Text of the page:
Finding leakage hotspots has become double-quick for Thames Water with the help of technology now in place across London.
In the past two years, the company has installed a TaKaDu infrastructure monitoring system across the whole of the capital to help locate where leakage is most prolific, and where there are more likely to be bursts.
The devices work as a ‘smart grid’, fitted with a hi-tech “central nervous system” that detects hot spots under the streets of London.
Thames Water’s partnership with TaKaDu’s water infrastructure monitoring system allows it to monitor water flow and pressure changes in water mains and analyse real-time data and historical data to detect potential problems ahead of time.
The use of TaKaDu has meant the leaks can be detected twice as quick using the data it provides and has helped to get particularly weak areas of the network repaired before the pipe has burst.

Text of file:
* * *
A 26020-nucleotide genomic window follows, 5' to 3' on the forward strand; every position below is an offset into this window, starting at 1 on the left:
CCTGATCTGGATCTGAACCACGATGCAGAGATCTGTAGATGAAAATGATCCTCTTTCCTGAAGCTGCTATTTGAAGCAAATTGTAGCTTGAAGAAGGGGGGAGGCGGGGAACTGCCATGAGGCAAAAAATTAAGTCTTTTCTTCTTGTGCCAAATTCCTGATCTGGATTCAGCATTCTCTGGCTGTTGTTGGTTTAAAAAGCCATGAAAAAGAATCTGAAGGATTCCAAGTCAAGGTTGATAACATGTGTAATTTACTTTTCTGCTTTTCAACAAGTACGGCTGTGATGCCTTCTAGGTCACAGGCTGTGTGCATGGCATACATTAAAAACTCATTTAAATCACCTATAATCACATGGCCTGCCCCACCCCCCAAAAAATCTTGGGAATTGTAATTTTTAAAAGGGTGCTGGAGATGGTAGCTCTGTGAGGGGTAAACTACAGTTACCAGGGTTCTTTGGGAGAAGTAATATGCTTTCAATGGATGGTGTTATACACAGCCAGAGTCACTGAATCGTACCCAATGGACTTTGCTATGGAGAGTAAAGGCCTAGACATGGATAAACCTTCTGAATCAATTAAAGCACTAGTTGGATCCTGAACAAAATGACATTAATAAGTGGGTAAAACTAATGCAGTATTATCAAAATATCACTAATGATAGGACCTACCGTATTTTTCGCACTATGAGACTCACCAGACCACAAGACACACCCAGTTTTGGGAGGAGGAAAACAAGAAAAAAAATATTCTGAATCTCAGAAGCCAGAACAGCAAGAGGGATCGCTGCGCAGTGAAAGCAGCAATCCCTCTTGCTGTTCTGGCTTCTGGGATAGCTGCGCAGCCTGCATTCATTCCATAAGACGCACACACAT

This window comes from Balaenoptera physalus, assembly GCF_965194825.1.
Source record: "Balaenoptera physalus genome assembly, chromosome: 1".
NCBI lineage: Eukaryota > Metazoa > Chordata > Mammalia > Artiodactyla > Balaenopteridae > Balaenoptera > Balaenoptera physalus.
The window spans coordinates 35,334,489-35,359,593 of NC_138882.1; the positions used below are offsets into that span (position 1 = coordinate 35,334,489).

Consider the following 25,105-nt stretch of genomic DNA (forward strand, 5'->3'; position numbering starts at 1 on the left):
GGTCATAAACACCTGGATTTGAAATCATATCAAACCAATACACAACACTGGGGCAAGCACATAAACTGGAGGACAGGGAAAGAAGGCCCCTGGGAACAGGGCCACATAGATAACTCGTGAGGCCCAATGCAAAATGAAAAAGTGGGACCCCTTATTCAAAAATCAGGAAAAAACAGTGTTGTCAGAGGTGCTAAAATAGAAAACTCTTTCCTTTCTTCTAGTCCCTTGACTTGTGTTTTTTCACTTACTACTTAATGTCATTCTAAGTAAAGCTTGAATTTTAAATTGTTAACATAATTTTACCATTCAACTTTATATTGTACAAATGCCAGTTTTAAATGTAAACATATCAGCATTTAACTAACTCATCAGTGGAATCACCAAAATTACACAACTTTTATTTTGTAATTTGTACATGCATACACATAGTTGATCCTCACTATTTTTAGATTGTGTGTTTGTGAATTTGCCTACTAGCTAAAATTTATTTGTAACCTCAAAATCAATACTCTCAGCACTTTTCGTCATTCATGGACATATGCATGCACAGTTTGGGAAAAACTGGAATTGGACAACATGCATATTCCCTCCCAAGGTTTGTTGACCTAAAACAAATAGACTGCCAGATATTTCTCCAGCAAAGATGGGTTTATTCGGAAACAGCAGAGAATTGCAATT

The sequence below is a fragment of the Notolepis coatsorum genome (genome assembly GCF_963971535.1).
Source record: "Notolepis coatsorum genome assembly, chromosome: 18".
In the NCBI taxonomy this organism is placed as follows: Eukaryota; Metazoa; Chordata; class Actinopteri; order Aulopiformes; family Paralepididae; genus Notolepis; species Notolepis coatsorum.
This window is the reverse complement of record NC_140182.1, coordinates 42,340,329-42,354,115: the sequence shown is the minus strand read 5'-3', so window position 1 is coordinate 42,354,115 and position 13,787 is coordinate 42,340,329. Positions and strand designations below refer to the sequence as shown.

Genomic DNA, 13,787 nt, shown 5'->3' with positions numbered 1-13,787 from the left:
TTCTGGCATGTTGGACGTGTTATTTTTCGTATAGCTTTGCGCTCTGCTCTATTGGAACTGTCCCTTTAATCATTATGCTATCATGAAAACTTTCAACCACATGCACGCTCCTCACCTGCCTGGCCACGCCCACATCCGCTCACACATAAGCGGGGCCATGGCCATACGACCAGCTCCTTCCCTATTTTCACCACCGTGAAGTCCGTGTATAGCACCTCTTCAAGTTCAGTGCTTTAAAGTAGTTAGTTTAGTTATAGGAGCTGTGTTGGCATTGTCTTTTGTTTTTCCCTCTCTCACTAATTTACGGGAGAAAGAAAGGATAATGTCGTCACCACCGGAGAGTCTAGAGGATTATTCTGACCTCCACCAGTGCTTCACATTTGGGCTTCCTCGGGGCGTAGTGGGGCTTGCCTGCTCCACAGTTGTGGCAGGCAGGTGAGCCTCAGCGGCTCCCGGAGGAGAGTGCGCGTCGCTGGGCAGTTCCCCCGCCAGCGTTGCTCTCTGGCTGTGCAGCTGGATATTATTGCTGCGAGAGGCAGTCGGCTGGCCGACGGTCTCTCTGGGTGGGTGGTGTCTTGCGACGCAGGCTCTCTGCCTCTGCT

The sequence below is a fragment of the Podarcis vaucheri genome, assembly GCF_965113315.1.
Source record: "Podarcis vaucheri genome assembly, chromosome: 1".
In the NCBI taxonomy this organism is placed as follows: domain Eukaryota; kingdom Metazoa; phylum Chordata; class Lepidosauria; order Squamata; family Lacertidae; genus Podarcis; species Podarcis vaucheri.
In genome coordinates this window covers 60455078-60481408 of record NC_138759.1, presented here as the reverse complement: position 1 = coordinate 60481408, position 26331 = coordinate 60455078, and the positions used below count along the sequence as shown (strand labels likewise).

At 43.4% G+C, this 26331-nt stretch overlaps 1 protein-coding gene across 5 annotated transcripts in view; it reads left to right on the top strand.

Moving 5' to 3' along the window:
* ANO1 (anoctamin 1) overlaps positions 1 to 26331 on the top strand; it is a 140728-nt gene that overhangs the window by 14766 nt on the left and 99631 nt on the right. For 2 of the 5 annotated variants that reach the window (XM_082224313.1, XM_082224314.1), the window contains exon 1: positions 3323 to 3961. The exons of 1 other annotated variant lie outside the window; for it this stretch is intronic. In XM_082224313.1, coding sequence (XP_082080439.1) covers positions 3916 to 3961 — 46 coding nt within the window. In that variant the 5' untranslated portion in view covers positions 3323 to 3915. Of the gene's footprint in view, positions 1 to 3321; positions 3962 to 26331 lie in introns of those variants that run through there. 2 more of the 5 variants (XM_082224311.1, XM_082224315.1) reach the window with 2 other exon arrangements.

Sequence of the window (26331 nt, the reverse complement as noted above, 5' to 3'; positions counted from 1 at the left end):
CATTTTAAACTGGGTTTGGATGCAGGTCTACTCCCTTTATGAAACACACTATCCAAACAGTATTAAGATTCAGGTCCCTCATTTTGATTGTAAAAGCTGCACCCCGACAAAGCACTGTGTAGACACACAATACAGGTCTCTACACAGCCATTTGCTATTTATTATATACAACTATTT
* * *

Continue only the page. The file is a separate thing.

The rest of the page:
Piers Clark, Thames Water’s commercial director, said: “Although we will never be able to prevent every burst, we have come a long way in the last couple of years to help get problem areas fixed before they become disruptive.
“Not only is this system helping us to repair leaks to help prevent disruption, it’s also saving us a lot of water from being wasted – something that is vitally important as we face the risk of a potential third dry winter.”
By using technology like this, and by and replacing 1,600 miles of worn-out mains since 2004, Thames Water has reduced leakage from its 20,000-mile network of water pipes by more than a third to its lowest-ever level.
Last month the water company announced it had hit its sixth successive annual leak-cutting goal by 60m litres a day below its regulator-agreed leakage-reduction target for this year.